"GMO-free" moving forward in new products
Interest in natural products has grown markedly in recent years.
This has been reflected in a number of ways in new product activity, such as the use of all natural colours, flavours and other raw materials. The popularity of organic products and the promotion of milk and dairy products from grass-fed livestock is also on trend, as is the growing use of GMO-free labelling.
In terms of product activity, launches featuring GMO-free claims and labelling remain relatively limited on a global scale.
While nearly 13 per cent of launches recorded by Innova Market Insights in the 12 months to March 2013 were marketed on an "additive-free" or "preservative-free" platform, nearly 7 per cent were marketed as "natural" and 6 per cent as "organic," just 1.1 per cent used "GMO-free" labelling. This figure rises slightly higher in certain countries and regions, notably Europe and Australasia, falling to less than 1 per cent in North America and Asia.
In terms of products carrying "GMO-free" claims, snacks, dairy and bakery have the largest number of launches, reflecting the significance of GM ingredients in sectors using high levels of cereals for food or feed. They accounted for 14.1 per cent, 13.3 per cent and 12.5 per cent respectively, of global "GMO-free" launches recorded, ahead of baby foods, meat, fish and eggs, confectionery and ready meals.
Lu Ann Williams, director of innovation at Innova Market Insights reports: "In addition to the compulsory labelling regulations in place in the EU since the 1990s, there has also been a more recent move to verify and more easily identify 'GMO-free' food and drinks."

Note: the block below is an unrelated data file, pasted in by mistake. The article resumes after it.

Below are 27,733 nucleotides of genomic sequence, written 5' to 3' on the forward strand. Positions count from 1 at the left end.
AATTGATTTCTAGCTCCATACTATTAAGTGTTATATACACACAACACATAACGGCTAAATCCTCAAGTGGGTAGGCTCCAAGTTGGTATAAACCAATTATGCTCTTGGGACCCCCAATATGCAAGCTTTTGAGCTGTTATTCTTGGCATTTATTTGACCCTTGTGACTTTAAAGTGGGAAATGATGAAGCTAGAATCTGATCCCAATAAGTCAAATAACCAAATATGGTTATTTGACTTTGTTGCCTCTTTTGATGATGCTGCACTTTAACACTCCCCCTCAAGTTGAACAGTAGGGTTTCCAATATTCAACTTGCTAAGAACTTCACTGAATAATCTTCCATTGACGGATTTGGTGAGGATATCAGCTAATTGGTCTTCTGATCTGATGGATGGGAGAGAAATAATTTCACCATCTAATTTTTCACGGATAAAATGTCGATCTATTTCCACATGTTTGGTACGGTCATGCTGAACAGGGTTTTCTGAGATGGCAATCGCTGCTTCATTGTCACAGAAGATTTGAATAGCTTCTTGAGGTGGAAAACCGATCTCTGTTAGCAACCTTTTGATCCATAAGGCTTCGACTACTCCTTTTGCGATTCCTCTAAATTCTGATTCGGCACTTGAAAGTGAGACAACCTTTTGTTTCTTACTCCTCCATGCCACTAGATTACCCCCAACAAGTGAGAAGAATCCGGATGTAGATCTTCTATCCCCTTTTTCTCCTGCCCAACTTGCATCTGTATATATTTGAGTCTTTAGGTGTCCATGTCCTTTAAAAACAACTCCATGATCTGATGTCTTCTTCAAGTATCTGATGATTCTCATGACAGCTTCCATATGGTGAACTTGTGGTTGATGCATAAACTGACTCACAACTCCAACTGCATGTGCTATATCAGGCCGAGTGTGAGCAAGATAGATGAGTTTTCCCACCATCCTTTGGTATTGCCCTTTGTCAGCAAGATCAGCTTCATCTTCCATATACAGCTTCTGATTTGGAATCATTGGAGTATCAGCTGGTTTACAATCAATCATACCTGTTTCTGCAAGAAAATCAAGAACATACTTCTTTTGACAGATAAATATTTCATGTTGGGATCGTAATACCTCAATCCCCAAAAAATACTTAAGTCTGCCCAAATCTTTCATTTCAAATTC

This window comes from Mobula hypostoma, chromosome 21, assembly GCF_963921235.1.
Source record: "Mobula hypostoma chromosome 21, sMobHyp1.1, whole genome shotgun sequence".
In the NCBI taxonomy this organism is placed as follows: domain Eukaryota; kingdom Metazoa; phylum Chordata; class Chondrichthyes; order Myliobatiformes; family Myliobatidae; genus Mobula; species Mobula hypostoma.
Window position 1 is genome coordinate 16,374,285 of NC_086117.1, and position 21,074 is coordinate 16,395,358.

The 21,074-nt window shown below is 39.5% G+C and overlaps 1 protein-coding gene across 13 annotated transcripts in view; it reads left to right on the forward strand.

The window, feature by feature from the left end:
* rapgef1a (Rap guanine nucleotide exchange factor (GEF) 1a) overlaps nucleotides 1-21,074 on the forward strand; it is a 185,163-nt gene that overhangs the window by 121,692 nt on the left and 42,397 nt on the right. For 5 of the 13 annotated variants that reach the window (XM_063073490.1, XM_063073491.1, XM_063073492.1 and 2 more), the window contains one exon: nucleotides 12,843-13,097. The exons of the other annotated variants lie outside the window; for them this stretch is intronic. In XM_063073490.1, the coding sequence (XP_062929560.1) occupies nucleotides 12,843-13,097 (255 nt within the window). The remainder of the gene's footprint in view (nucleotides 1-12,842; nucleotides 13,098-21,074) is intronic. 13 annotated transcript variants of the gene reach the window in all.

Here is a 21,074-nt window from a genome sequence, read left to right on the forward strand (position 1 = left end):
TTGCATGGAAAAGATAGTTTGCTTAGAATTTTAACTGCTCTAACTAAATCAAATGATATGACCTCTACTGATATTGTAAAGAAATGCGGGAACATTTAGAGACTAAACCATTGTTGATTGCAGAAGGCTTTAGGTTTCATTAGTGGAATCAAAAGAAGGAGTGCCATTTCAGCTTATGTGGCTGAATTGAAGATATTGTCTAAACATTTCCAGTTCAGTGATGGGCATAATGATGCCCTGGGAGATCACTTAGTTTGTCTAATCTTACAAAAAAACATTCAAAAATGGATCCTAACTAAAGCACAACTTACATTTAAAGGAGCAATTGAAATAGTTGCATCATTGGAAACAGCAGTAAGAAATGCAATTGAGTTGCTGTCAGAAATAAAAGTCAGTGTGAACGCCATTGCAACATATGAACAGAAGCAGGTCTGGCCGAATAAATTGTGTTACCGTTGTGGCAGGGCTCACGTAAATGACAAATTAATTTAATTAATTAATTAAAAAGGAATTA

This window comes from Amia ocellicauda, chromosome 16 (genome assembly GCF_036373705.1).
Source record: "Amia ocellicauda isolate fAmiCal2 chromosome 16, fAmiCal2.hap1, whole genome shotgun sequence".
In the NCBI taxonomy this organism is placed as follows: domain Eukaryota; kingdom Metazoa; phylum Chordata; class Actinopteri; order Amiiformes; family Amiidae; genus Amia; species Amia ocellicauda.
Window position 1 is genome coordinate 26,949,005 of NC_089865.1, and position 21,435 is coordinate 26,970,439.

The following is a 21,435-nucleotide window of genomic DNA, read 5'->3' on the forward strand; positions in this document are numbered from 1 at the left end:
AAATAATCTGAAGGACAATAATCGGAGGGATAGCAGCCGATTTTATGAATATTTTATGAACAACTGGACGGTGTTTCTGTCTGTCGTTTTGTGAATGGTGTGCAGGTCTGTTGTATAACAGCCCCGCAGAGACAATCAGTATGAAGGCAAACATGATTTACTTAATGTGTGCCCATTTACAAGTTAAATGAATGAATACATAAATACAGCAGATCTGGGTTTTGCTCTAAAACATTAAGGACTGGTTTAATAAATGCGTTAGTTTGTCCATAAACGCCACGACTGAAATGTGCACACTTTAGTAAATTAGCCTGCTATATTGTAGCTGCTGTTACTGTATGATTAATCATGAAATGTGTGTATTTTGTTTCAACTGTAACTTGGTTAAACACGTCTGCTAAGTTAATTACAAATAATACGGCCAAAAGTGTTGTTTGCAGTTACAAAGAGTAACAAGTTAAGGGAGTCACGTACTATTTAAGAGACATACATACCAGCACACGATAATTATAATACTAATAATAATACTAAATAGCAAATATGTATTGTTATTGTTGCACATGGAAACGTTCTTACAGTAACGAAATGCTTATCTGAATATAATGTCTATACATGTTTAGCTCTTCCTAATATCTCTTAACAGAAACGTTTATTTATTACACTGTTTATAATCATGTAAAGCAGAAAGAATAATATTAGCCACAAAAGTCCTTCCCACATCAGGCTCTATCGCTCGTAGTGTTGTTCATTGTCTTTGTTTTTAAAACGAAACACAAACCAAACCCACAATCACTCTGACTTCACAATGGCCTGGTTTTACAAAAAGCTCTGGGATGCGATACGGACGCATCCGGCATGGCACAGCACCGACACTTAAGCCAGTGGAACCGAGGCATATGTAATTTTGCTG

She notes particular interest in using GMO-free labelling for dairy products, with Germany and Austria tending to lead developments. Austria's ongoing interest in marketing the purity of its dairy products resulted in it increasingly combining the use of pasture milk (Heumilch) with GMO-free labelling and this trend spread to Germany, as illustrated by Arla's late-2012 introduction of its Bergbauern Emmentaler and Bergkäse cheeses marketed as being made with pure pasture milk (Heumilch) and carrying a "GMO-free" logo.
Innova Market Insights has also recorded a wide range of US launches marketed as GMO-free over the past 12 months, including mainstream lines, such as breakfast smoothies and drinks from Bolthouse Farms, Silk soy milk lines and Plum Kids organic baby food products; more specialist products such as Amy's Bowl Meals range and Garden of Eatin tortilla chips; and new organic milks from retailer own-brands, particularly Fresh & Easy, owned by the UK retailer Tesco.
"The demand for GMO-free labelling seems set to continue to grow as a marketing tool globally," Williams concludes, "as even where GMO foods have to be labelled, such as in the EU, there is still apparently demand for easy recognition of GMO-free lines as the use of logos and certification schemes continues to grow".